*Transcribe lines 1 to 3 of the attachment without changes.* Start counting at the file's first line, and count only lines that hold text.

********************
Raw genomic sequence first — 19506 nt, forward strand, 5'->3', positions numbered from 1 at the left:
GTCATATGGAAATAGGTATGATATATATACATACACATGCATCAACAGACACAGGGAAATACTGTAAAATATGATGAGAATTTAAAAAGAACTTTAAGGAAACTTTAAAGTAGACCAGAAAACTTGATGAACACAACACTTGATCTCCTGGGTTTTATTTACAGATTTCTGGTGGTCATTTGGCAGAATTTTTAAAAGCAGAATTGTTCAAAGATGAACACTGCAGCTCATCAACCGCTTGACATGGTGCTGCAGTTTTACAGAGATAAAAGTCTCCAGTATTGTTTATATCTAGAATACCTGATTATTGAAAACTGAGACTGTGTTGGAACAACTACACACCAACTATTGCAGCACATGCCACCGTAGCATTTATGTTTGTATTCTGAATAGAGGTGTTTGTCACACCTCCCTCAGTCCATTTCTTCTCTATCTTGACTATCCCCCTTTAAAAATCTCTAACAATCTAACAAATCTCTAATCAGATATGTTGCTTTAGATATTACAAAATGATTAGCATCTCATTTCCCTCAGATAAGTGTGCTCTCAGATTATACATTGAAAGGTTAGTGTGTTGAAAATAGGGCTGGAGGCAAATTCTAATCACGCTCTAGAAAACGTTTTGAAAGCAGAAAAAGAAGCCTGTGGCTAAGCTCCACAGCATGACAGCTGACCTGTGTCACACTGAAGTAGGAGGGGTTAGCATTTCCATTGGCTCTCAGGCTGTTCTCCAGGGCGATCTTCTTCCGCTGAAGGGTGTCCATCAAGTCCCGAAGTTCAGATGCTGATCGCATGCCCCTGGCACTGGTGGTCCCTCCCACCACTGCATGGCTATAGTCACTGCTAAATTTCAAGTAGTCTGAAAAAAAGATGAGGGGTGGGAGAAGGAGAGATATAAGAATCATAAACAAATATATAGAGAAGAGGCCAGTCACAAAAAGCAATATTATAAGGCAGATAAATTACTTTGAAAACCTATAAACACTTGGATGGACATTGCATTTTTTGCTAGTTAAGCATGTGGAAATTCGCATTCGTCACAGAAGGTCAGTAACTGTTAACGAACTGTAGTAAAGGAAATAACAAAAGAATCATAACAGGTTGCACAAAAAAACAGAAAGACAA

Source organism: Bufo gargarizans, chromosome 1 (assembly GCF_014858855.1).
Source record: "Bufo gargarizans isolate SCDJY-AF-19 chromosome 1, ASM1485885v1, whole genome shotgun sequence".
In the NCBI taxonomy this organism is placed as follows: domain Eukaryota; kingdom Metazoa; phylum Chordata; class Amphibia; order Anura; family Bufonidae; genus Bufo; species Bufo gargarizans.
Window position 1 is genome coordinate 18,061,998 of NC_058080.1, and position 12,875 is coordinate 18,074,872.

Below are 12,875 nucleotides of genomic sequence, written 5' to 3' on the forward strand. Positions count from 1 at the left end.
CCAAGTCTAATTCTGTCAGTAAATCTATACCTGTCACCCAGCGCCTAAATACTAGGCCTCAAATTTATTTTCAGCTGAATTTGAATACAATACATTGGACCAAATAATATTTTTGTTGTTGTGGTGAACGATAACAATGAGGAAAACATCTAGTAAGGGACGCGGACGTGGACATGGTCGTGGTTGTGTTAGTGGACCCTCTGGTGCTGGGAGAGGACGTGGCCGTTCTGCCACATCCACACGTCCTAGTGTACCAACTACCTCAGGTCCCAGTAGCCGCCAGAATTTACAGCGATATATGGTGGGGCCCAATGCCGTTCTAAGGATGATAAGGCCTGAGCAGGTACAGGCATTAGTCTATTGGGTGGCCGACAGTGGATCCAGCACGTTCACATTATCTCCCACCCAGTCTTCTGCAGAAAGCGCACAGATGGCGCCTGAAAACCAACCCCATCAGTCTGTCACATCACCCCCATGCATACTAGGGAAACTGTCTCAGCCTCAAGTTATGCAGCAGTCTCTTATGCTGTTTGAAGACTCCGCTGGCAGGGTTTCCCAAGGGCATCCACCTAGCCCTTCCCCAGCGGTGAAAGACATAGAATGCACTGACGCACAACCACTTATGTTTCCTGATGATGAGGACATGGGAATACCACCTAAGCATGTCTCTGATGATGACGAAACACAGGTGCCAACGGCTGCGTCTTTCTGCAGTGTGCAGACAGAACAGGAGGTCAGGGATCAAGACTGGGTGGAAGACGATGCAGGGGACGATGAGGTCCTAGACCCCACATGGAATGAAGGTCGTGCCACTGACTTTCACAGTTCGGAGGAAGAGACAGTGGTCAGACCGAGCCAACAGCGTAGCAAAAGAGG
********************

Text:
Raw genomic sequence first — 19506 nt, forward strand, 5'->3', positions numbered from 1 at the left:
GTCATATGGAAATAGGTATGATATATATACATACACATGCATCAACAGACACAGGGAAATACTGTAAAATATGATGAGAATTTAAAAAGAACTTTAAGGAAACTTTAAAGTAGACCAGAAAACTTGATGAACACAACACTTGATCTCCTGGGTTTTATTTACAGATTTCTGGTGGTCATTTGGCAGAATTTTTAAAAGCAGAATTGTTCAAAGATGAACACTGCAGCTCATCAACCGCTTGACATGGTGCTGCAGTTTTACAGAGATAAAAGTCTCCAGTATTGTTTATATCTAGAATACCTGATTATTGAAAACTGAGACTGTGTTGGAACAACTACACACCAACTATTGCAGCACATGCCACCGTAGCATTTATGTTTGTATTCTGAATAGAGGTGTTTGTCACACCTCCCTCAGTCCATTTCTTCTCTATCTTGACTATCCCCCTTTAAAAATCTCTAACAATCTAACAAATCTCTAATCAGATATGTTGCTTTAGATATTACAAAATGATTAGCATCTCATTTCCCTCAGATAAGTGTGCTCTCAGATTATACATTGAAAGGTTAGTGTGTTGAAAATAGGGCTGGAGGCAAATTCTAATCACGCTCTAGAAAACGTTTTGAAAGCAGAAAAAGAAGCCTGTGGCTAAGCTCCACAGCATGACAGCTGACCTGTGTCACACTGAAGTAGGAGGGGTTAGCATTTCCATTGGCTCTCAGGCTGTTCTCCAGGGCGATCTTCTTCCGCTGAAGGGTGTCCATCAAGTCCCGAAGTTCAGATGCTGATCGCATGCCCCTGGCACTGGTGGTCCCTCCCACCACTGCATGGCTATAGTCACTGCTAAATTTCAAGTAGTCTGAAAAAAAGATGAGGGGTGGGAGAAGGAGAGATATAAGAATCATAAACAAATATATAGAGAAGAGGCCAGTCACAAAAAGCAATATTATAAGGCAGATAAATTACTTTGAAAACCTATAAACACTTGGATGGACATTGCATTTTTTGCTAGTTAAGCATGTGGAAATTCGCATTCGTCACAGAAGGTCAGTAACTGTTAACGAACTGTAGTAAAGGAAATAACAAAAGAATCATAACAGGTTGCACAAAAAAACAGAAAGACAA

Source organism: Bufo gargarizans, chromosome 1 (assembly GCF_014858855.1).